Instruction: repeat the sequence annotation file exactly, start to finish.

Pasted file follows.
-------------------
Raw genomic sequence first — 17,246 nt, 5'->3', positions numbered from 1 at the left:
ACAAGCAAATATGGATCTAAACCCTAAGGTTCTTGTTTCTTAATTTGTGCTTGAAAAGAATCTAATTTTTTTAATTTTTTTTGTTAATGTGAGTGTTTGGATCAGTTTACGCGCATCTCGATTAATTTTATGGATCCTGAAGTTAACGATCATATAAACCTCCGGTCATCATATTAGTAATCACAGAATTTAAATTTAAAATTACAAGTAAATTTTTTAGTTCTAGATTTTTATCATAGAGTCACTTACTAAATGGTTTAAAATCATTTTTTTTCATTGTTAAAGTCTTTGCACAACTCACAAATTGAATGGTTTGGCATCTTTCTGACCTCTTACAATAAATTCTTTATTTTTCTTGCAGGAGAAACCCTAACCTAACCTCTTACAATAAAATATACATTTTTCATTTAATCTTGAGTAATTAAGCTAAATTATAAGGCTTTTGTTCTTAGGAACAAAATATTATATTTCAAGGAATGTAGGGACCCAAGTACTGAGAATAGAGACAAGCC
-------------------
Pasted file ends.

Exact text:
Raw genomic sequence first — 17,246 nt, 5'->3', positions numbered from 1 at the left:
ACAAGCAAATATGGATCTAAACCCTAAGGTTCTTGTTTCTTAATTTGTGCTTGAAAAGAATCTAATTTTTTTAATTTTTTTTGTTAATGTGAGTGTTTGGATCAGTTTACGCGCATCTCGATTAATTTTATGGATCCTGAAGTTAACGATCATATAAACCTCCGGTCATCATATTAGTAATCACAGAATTTAAATTTAAAATTACAAGTAAATTTTTTAGTTCTAGATTTTTATCATAGAGTCACTTACTAAATGGTTTAAAATCATTTTTTTTCATTGTTAAAGTCTTTGCACAACTCACAAATTGAATGGTTTGGCATCTTTCTGACCTCTTACAATAAATTCTTTATTTTTCTTGCAGGAGAAACCCTAACCTAACCTCTTACAATAAAATATACATTTTTCATTTAATCTTGAGTAATTAAGCTAAATTATAAGGCTTTTGTTCTTAGGAACAAAATATTATATTTCAAGGAATGTAGGGACCCAAGTACTGAGAATAGAGACAAGCC